Net Working Capital

Net working capital is a liquidity ratio which shows whether a company can pay off its current liabilities with its current assets. It’s an important metric for management, creditors and company vendors because it measures the financial health of the company – in particular, the short-term liquidity and the ability to use company assets efficiently.

The net working capital formula is very similar to the working capital ratio and is used for current liabilities such as the company’s trade debts, accounts payable and any vendor notes set for repayment in the current year.

How does it measure the financial health of a company? Well, if the company can’t pay off its debts with current assets, management may be forced to use long-term assets, or any income product assets, to pay the debts.

This is a problem because selling those types of assets can affect the performance of the business and lead to reduced operations, lower sales volumes etc and it can also be an indicator of more serious organizational problems.

Net Working Capital Formula

Net\: Working\: Capital = Current\: Assets - Current\: Liabilities

The net working capital formula is a very simple calculation which subtracts the current liabilities from the current assets, leaving you with your net working capital.

The current assets and liabilities are often found on the company balance sheet, but sometimes the balance sheet doesn’t separate current and non-current assets.

Current assets that would be included in the net working capital calculation are:

  • Cash and cash equivalents
  • Accounts receivable
  • Stock inventory
  • Short-term investments

Current liabilities would include:

  • Accounts payable
  • Unearned revenue
  • Taxes payable
  • Accrued expenses
  • Trade debt

In certain cases, you may also choose to include the current portion of long-term debt with current liabilities.

Although it’s a long-term obligation, the current portion of that debt needs to be repaid within the current year, so it makes sense to include it with other obligations that need to be met in the current year.

Working Capital Ratio

Another useful metric is the working capital ratio, which measures the current assets against the liabilities.

Working\: Capital\: Ratio = \dfrac{Current\: Assets}{Current\: Liabilities}

The net working capital is an absolute amount, but the working capital ratio gives a number which can be used to quickly get a view on whether the company has enough assets to pay debt.

A working capital ratio higher than 1 means that the company can pay current debt with their current assets.

Working Capital Turnover Ratio

Working\: Capital\: Turnover = \dfrac{Net\: Sales}{Average\: Working\: Capital}

This is another formula which looks at the relationship between net working capital and net sales to see how efficient the company is.

To calculate your average working capital, sum up the net working capital at the beginning of the year and end of the year and divide that by 2.

When a company has a high working capital turnover it means they are generating more revenue per $1 of investment and is a good thing.

Net Working Capital Analysis

It should go without saying that a positive net working capital is more favorable for a company. When you are net working capital positive you can show both creditors and your investors that the company is able to pay its debts with current assets – if needed.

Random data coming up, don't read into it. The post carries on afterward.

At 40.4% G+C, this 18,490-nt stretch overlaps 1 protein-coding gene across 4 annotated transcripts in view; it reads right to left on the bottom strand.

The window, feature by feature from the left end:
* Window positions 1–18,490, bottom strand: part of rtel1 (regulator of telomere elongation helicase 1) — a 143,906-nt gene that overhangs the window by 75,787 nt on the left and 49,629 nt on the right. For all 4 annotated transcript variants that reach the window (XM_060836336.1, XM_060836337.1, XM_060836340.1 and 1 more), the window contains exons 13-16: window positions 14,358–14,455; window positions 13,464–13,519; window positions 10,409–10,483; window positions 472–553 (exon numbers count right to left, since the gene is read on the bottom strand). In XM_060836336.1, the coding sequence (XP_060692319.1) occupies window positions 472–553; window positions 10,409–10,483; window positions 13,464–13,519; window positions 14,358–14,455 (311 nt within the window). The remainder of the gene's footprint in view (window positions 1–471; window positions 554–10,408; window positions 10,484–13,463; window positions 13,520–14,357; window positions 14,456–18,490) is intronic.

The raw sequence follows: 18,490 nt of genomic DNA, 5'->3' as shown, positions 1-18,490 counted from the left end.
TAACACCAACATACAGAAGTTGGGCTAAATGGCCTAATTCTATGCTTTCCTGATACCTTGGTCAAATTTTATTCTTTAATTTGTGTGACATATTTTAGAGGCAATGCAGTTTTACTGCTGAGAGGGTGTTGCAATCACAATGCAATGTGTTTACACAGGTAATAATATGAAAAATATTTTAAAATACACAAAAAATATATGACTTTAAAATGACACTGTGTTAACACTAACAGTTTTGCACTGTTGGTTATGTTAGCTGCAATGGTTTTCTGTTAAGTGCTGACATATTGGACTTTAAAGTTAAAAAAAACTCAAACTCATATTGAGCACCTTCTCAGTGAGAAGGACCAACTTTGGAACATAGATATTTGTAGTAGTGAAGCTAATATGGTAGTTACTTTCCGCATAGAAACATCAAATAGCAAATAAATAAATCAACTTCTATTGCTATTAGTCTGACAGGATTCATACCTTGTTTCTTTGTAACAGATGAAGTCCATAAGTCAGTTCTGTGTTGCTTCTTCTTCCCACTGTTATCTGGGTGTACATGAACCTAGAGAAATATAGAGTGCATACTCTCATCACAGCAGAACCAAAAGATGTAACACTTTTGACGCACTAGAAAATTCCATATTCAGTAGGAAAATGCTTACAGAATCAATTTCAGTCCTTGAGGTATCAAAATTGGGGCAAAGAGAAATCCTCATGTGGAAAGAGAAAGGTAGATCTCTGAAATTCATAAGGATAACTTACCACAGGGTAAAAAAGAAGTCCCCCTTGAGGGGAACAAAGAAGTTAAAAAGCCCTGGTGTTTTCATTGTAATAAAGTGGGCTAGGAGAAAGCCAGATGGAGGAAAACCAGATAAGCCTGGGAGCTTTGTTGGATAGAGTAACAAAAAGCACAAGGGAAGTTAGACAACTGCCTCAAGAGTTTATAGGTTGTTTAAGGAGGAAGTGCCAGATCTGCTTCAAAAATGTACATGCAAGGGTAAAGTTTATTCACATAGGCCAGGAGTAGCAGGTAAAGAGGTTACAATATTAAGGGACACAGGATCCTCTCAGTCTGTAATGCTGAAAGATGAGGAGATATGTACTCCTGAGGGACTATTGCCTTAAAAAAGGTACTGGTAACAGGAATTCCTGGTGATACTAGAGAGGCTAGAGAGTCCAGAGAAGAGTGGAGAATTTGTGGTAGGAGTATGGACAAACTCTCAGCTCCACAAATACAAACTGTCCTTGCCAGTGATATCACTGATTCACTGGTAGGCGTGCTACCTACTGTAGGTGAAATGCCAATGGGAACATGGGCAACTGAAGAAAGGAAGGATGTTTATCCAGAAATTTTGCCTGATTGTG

A significant net working capital positive also indicates that the company has the available capital to invest for further growth without the need for additional funding.

That said, if the current assets are too high in relation to the current liabilities it would reduce the working capital turnover of the company, and this could be an indication that the company is not using its assets as efficiently as it could be.

Negative Net Working Capital

When you have a negative net working capital, this says to investors and creditors that the company is not producing enough capital to pay its current debts.

Over time, this could result in the business needing to sell some of the long-term or income-producing assets they have to pay for current debts – like salaries, for example.

The company would also be unable to invest in growth without taking on more debt or investors and, over a long enough period, a negative trend of net working capital can lead to bankruptcy.

Net Working Capital Example

Okay, let’s take a look at Frankie’s Pizzaria. Frankie owns a pizza place and has the below current assets and liabilities:

  • Cash: $5,000
  • Accounts Receivable: $2,000
  • Stock (pizza ingredients): $5,000
  • Accounts Payable: $3,000
  • Accrued Expenses: $1,000

So the first thing we need to do is get a total of all of the current assets and liabilities:

Total\: Current\: Assets = \$5{,}000 + \$2{,}000 + \$5{,}000 = \$12{,}000 Total\: Current\: Liabilities = \$3{,}000 + \$1{,}000 = \$4{,}000

Now that we have those, we can run the net working capital formula:

Net\: Working\: Capital = \$12{,}000 - \$4{,}000 = \$8{,}000 Working\: Capital\: Ratio = \dfrac{\$12{,}000}{\$4{,}000} = 3

Frankie has a healthy, positive net working capital and a good ratio of 3. What this means is that he can easily pay his current debts using only his current assets. The pizza place is very liquid and in good financial shape.

In fact, Frankie could use the liquidity of the business to continue growth by opening another pizza place or expanding the product offering to include burgers and hot dogs.

Net Working Capital Calculator

You can use the net working capital calculator below to work out your net working capital and ratio.